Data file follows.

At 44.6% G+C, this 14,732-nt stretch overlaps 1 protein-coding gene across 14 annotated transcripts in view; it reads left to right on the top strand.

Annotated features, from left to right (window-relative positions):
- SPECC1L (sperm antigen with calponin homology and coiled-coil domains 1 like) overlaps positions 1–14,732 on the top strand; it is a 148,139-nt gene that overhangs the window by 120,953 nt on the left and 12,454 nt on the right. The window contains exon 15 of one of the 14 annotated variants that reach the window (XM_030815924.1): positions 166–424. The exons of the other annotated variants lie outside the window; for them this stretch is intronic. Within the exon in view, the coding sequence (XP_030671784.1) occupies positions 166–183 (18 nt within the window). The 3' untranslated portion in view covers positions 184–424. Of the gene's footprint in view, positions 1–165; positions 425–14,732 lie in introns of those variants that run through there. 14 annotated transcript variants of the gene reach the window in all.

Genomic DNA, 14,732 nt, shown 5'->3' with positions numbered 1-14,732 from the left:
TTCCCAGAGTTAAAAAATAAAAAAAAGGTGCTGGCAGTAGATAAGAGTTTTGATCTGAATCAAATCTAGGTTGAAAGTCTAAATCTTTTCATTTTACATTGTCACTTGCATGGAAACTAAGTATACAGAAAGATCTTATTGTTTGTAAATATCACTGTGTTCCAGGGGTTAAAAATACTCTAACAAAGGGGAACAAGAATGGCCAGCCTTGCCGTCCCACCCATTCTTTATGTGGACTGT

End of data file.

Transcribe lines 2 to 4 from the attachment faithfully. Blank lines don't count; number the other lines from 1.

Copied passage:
Annotated features, from left to right (window-relative positions):
- SPECC1L (sperm antigen with calponin homology and coiled-coil domains 1 like) overlaps positions 1–14,732 on the top strand; it is a 148,139-nt gene that overhangs the window by 120,953 nt on the left and 12,454 nt on the right. The window contains exon 15 of one of the 14 annotated variants that reach the window (XM_030815924.1): positions 166–424. The exons of the other annotated variants lie outside the window; for them this stretch is intronic. Within the exon in view, the coding sequence (XP_030671784.1) occupies positions 166–183 (18 nt within the window). The 3' untranslated portion in view covers positions 184–424. Of the gene's footprint in view, positions 1–165; positions 425–14,732 lie in introns of those variants that run through there. 14 annotated transcript variants of the gene reach the window in all.

Genomic DNA, 14,732 nt, shown 5'->3' with positions numbered 1-14,732 from the left: